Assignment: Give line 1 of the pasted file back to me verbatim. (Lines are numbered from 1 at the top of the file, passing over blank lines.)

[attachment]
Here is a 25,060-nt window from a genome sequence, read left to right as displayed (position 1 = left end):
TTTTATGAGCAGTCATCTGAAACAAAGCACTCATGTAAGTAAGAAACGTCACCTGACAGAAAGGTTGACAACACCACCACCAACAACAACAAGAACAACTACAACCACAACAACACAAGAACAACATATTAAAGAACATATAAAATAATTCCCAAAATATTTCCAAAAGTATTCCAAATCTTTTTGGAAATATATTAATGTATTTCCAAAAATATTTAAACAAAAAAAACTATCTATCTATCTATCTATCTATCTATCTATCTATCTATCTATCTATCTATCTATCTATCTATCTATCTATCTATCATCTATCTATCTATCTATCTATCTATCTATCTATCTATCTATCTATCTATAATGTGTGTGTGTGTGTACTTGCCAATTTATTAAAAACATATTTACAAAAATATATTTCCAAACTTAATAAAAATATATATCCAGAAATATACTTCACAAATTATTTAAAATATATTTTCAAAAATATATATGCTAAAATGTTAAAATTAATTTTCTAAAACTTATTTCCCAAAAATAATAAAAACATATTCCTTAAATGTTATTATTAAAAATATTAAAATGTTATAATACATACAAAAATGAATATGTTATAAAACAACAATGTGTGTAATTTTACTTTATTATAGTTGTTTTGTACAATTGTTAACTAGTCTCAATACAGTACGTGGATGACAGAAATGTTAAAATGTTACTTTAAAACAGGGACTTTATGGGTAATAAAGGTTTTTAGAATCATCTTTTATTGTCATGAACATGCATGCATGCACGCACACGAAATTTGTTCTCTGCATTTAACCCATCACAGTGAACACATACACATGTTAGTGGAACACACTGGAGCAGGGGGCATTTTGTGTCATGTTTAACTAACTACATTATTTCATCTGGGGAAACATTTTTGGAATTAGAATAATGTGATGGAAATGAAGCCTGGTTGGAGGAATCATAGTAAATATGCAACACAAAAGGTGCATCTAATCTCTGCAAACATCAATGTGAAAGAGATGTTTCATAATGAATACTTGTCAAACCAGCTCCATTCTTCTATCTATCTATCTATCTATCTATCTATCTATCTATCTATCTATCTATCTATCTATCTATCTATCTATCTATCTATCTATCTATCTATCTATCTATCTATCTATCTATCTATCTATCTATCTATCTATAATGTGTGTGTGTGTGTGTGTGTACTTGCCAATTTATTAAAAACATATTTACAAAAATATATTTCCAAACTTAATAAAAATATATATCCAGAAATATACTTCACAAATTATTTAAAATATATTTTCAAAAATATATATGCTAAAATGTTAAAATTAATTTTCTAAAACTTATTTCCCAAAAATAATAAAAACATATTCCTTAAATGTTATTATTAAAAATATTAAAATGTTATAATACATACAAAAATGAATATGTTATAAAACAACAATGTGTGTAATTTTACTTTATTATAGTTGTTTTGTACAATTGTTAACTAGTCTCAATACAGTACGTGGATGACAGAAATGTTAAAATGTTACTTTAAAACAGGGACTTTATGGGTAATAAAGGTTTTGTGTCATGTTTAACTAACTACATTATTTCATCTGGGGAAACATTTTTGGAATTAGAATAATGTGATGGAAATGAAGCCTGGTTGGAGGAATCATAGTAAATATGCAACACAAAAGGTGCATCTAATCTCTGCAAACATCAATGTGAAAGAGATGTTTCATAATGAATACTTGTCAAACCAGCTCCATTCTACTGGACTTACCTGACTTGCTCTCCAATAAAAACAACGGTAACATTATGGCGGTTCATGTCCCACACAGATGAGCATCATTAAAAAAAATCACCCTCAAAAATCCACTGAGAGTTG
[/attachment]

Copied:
Here is a 25,060-nt window from a genome sequence, read left to right as displayed (position 1 = left end):